These aren’t just words, and they don’t exist in a vacuum. Governor Newsom’s January budget proposal, the California Blueprint (PDF), outlined a variety of opportunities this year to advance these ideas — from supporting the integration of health and human services programs through the CalAIM initiative to providing universal health coverage to all Californians.

We also know that for any of these efforts to succeed, providers will need to be able to share their patients’ health information with each other and with critical safety-net programs. These data will need to be usable, accessible, timely, and secure for the organizations providing care as well as individual Californians who will need to be able to use them to improve their lives and well-being.

This remains the focus of our data exchange initiative work, which will continue next week with a Stakeholder Advisory Group meeting to develop a governance system for data exchange. In April, we will update the legislature on our progress, and by this summer, we plan to finalize the policies and procedures that will allow health information to flow where and when it’s needed.

In the work ahead, we will be guided by our new Data Exchange Framework Guiding Principles. The detailed principles, available on the CalHHS website, are informed by AB 133 requirements, the Consumer and Patient Protection Principles for Electronic Health Information Exchange in California (PDF), and the Trusted Exchange Framework and Common Agreement (PDF) — the new draft federal health information exchange agreement from the Office of the National Coordinator of Health Information Technology. Here are the Data Exchange Framework Guiding Principles:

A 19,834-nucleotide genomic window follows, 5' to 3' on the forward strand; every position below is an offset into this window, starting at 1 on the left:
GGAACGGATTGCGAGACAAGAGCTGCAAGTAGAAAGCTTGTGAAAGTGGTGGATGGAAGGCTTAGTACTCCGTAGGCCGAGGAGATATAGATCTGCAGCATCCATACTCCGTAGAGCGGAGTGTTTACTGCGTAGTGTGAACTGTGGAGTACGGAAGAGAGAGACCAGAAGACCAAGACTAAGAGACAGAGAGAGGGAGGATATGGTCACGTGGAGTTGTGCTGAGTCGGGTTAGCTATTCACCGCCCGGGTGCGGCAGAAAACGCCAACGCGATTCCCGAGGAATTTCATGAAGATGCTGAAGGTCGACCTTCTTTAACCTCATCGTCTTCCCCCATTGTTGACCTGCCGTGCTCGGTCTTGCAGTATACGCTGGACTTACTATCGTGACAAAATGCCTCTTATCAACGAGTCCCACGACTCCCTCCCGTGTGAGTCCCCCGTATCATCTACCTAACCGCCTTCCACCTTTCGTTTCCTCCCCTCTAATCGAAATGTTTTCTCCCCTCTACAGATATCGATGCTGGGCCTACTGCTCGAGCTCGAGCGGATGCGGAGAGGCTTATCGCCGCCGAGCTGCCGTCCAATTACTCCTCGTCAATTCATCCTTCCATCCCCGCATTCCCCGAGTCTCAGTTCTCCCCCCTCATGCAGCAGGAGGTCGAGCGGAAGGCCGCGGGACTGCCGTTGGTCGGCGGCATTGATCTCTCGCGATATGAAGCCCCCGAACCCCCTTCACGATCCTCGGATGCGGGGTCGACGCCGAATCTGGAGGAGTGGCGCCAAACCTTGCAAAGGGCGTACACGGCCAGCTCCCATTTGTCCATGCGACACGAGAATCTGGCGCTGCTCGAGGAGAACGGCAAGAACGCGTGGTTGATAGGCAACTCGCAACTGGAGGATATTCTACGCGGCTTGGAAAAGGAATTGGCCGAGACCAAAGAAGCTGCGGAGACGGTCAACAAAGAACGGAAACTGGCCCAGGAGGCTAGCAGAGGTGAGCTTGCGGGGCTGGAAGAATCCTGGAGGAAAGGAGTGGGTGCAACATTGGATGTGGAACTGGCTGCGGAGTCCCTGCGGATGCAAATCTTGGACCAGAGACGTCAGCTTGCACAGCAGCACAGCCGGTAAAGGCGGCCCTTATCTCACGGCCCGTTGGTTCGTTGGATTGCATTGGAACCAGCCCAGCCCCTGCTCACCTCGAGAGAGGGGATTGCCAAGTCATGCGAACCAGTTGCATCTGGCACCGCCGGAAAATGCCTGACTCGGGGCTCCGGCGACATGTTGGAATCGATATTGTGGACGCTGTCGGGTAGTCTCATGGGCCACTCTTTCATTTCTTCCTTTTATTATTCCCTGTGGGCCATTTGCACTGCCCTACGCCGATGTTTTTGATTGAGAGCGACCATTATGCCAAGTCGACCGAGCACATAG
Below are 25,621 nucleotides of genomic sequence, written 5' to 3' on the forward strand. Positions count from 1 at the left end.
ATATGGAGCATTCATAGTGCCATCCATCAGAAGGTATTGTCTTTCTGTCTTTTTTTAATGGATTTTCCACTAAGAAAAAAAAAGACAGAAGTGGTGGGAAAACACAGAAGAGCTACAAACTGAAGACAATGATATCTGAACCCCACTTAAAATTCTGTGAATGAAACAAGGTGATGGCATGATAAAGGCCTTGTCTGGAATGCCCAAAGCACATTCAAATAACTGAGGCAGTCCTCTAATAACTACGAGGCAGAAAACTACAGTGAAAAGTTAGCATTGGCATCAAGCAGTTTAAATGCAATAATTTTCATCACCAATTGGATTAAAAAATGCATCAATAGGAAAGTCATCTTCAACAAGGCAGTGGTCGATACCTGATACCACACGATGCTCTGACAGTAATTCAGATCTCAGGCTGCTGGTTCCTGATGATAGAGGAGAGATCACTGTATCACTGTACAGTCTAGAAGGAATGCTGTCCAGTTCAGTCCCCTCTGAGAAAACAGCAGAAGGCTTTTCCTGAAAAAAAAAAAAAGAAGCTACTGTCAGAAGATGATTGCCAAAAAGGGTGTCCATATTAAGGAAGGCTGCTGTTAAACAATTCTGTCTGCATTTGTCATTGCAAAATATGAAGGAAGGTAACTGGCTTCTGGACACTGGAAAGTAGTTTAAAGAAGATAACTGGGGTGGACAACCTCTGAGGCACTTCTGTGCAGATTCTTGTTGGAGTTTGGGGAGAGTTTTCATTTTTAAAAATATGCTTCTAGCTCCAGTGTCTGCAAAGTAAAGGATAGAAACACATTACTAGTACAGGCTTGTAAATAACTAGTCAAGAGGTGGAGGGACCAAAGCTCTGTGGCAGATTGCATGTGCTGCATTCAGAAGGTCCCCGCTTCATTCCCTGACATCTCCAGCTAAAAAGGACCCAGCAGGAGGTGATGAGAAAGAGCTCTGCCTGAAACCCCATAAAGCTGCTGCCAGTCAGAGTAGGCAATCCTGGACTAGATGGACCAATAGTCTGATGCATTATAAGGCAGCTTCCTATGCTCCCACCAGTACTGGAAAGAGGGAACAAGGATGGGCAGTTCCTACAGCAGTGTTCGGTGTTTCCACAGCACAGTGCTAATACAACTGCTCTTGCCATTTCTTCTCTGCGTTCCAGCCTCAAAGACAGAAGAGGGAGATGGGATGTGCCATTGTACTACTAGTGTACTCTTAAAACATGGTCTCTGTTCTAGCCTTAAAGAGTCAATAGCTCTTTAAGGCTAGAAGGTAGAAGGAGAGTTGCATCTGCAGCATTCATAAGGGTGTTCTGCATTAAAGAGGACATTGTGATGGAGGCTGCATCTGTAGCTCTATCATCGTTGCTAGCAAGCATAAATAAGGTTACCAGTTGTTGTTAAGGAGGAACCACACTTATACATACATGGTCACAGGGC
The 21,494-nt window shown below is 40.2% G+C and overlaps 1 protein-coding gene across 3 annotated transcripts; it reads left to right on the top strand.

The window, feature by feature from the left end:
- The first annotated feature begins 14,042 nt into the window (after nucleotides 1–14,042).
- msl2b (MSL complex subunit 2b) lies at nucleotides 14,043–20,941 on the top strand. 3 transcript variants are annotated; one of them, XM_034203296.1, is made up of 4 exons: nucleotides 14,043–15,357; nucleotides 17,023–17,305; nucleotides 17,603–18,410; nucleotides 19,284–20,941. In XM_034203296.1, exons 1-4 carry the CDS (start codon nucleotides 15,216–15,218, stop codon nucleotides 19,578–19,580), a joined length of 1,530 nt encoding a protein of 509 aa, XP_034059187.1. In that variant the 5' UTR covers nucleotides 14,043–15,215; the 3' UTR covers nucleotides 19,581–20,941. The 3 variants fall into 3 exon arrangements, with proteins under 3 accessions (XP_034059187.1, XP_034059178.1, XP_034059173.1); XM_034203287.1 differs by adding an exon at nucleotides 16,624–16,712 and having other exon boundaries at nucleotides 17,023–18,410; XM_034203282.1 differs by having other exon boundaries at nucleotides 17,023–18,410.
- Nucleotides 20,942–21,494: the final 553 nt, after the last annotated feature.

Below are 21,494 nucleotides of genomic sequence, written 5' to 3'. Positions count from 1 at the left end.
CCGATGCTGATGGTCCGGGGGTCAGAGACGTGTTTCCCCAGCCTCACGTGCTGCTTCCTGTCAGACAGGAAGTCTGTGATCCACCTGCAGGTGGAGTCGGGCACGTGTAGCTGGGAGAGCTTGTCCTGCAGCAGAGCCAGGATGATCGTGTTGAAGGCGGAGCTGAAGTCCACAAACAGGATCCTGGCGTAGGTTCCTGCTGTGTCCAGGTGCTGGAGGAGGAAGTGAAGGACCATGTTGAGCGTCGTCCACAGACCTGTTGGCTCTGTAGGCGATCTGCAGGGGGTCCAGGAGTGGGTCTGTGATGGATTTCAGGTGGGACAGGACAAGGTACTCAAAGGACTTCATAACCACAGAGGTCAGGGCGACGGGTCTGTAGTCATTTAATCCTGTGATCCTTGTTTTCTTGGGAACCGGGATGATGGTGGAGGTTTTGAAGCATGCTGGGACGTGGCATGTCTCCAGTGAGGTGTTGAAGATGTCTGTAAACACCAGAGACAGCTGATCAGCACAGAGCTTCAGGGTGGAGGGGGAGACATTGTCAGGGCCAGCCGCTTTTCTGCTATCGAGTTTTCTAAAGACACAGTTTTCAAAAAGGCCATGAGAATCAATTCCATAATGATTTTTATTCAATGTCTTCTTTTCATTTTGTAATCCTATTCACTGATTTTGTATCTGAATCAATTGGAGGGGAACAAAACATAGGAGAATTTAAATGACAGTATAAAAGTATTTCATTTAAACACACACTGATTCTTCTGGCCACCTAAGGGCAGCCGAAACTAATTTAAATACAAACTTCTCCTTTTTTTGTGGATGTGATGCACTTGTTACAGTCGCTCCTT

• Advance health equity. We must develop and implement data exchange policies, processes, and programs to better understand and address health inequities and disparities among all Californians. Advancing health equity requires filling gaps in data completeness and quality for historically underserved and underrepresented populations and creating information-sharing infrastructure capable of consolidating and curating individual demographic and health information.
  • Make data available to drive decisions and outcomes. We must collect, exchange, and use actionable and timely information within and across health and human service sectors, to the greatest extent allowable by law, to better understand and manage health needs and manage conditions at the level of the individual, within our communities, and across our populations; assess the impact of our programs, operations, and payment arrangements so that we may identify opportunities and implement new strategies to improve quality, experience, and outcomes of care and services; and advance new payment models that support population health improvement and the delivery of value-based care.